I would be remiss if I didn’t direct your attention to a new paper in Science that concludes, however tentatively, that the global climate may not be as sensitive to rising atmosheric CO2 levels as everyone has assumed. It is, after all, a rare dose of optimism in a field that has been characterized by “it’s worse than expected” findings for pretty much its entire history.
“Climate Sensitivity Estimated From Temperature Reconstructions of the Last Glacial Maximum” appeared last week on American Thanksgiving, thus managing to avoid much in way of media coverage. Science has put it behind a firewall, but you can find a full version here thanks to the coauthor Nathan Urban of Princeton University. In the paper, Urban, lead author Andreas Schmittner of Oregon State University and six others try to nail down climate sensitivity to a doubling of carbon dioxide levels by looking at paleoclimatic data from what went on 20,000 years ago during the last glacial maximum.
While most estimate of 2xCO2 effects come up with a range of between 2 and 4.5 °C, with a median (sort of like a “most likely”) figure of 3 °C, Schmittner’s team narrow it down to between 1.7 and 2.6 degrees, with a median of just 2.3. They also conclude that anything beyond 6 degrees is “implausible.” This latter part is important because the previous models assign a non-zero likelihood to increases of up to 10 degrees.
Chopping the media sensitivity from 3 to 2.3 degrees doesn’t sound like much. But we are already at 0.8 degrees above pre-industrial levels, with another 0.5 or more in the pipeline due to climate inertia, so just how much wiggle room we have left before committing the planet to what is called, for lack of a better word, “dangerous” climate change, is a critical question. And the lower estimate implies we have one or two more decades than previously thought to play with before hitting the 2 °C mark, which is where most estimates say the bad stuff kicks in. Those few decades could give us the time we need to develop and deploy clean, renewable alternatives to the fossil fuels that are the source of the problem.
So how much rejoicing should there be with the advent of this study? Not too much. First, it is just one paper. Many others, which also use paleoclimatic data, come up with higher sensivities. James Hansen and his team, for example, say what happened millions of years ago suggest the sensitivity estimate of 3 degrees is probably about right, in the short run, with a long-term sensitivity due to positive feedback in the system of about 6 degrees.
Second, the new study uses what was going on during a cold spell, instead of a warm one. And there are those who suspect that climate sensitivity during ice ages isn’t necessarily the same as during interglacial periods, like the one we’re in now. Here’s some useful context supplied by the BBC’s Jennifer Carpenter
Climatologist Andrey Ganopolski, from Potsdam Institute for Climate Impact Research, Germany, went further and said that he would not make such a strong conclusion based on this data.
“The results of this paper are the result of the analysis of [a] cold climate during the glacial maximum (the most recent ice age),” he told BBC News.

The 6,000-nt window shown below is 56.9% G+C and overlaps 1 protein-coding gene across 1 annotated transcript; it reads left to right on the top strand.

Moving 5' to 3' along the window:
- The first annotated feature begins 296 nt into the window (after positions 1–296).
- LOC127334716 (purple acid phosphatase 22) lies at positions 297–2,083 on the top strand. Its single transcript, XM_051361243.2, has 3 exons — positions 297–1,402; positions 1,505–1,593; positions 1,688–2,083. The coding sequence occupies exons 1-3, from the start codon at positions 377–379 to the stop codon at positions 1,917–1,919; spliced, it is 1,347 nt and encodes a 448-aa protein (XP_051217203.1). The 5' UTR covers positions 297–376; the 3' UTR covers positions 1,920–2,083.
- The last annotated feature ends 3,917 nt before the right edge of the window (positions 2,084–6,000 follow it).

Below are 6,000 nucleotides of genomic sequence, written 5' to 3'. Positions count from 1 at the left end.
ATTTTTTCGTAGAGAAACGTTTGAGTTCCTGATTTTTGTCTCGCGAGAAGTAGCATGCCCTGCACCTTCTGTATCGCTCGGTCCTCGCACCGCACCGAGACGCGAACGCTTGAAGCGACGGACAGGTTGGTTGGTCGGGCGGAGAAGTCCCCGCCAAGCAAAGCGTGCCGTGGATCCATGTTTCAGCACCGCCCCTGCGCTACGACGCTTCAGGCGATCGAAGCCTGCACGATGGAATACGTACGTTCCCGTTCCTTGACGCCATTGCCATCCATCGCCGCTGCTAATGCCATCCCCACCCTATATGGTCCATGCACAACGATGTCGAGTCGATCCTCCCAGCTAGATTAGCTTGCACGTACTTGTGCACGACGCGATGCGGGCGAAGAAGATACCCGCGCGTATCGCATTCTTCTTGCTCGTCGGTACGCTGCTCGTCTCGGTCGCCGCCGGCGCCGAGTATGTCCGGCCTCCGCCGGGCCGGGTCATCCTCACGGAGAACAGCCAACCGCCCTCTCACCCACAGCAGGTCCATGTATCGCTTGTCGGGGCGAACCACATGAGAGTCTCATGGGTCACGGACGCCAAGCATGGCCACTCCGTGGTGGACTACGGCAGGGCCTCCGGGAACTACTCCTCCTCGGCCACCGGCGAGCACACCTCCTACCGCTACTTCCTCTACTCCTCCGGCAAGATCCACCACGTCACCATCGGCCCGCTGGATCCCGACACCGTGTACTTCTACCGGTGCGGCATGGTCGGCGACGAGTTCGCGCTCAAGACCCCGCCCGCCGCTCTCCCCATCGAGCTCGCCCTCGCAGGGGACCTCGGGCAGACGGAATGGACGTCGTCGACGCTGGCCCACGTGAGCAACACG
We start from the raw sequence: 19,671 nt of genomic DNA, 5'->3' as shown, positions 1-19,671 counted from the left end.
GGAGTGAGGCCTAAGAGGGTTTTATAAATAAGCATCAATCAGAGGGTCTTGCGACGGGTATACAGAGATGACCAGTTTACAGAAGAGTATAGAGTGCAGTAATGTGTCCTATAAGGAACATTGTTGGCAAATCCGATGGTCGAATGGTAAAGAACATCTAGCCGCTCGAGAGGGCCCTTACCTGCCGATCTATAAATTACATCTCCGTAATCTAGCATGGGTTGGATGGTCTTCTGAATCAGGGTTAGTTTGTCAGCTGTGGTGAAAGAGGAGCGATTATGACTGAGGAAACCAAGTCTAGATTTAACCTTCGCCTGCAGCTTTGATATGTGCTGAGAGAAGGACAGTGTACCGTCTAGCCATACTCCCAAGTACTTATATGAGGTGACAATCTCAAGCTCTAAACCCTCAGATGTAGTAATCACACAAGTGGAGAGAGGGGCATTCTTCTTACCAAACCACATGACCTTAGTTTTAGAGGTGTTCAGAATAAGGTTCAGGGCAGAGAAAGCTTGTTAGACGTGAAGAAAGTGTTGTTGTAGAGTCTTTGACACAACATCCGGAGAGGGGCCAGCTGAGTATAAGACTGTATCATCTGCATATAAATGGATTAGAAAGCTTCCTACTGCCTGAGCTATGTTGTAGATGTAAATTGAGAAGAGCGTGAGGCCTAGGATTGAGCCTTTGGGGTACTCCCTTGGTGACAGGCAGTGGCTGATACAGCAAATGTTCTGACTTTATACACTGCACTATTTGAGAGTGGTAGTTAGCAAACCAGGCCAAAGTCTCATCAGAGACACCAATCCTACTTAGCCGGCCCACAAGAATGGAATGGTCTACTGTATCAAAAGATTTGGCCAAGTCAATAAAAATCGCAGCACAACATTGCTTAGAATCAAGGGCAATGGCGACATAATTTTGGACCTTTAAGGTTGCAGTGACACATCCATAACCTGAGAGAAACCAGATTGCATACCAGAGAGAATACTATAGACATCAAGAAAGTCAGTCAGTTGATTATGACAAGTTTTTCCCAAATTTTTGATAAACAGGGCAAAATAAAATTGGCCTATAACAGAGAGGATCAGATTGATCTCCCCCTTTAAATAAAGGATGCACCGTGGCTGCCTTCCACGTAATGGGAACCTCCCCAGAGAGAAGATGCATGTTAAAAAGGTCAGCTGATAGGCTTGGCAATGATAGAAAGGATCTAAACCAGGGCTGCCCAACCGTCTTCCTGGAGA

“There is evidence the relationship between CO2 and surface temperatures is likely to be different [during] very cold periods than warmer.”
Scientists, he said, would therefore prefer to analyse periods of the Earth’s history that are much warmer than now when making their projections about future temperatures.
However, although good data exists for the last million years, temperatures during this time have been either similar to present, or colder.
“One should be very careful about using cold climates to [construct] the future,” he added.
Finally, the authors aren’t exactly shouting about their findings from the rooftops. The paper’s penultimate paragraph is:
Our uncertainty analysis is not complete and does not explicitly consider uncertainties in radiative forcing due to ice sheet extent or different vegetation distributions. Our limited model ensemble does not scan the full parameter range, neglecting, for example, possible variations in shortwave radiation due to clouds. Non-linear cloud feedbacks in different complex models make the relation between LGM and 2ÃCO2 derived climate sensitivity more ambiguous than apparent in our simplified model ensemble (27). More work, in which these and other uncertainties are considered, will be required for a more complete assessment.
And just in case anyone wants to add the authors to the list of those who doubt global warming is something worry about, the BBC’s Carpenter made a point of asking them about the implications of their work:
The authors stress the results do not mean threat from human-induced climate change should be treated any less seriously, explained palaeoclimatologist Antoni Rosell-Mele from the Autonomous University of Barcelona, who is a member of the team that came up with the new estimates.
See also this interview with Urban.
Schmittner, A., Urban, N., Shakun, J., Mahowald, N., Clark, P., Bartlein, P., Mix, A., & Rosell-Mele, A. (2011). Climate Sensitivity Estimated from Temperature Reconstructions of the Last Glacial Maximum Science DOI: 10.1126/science.1203513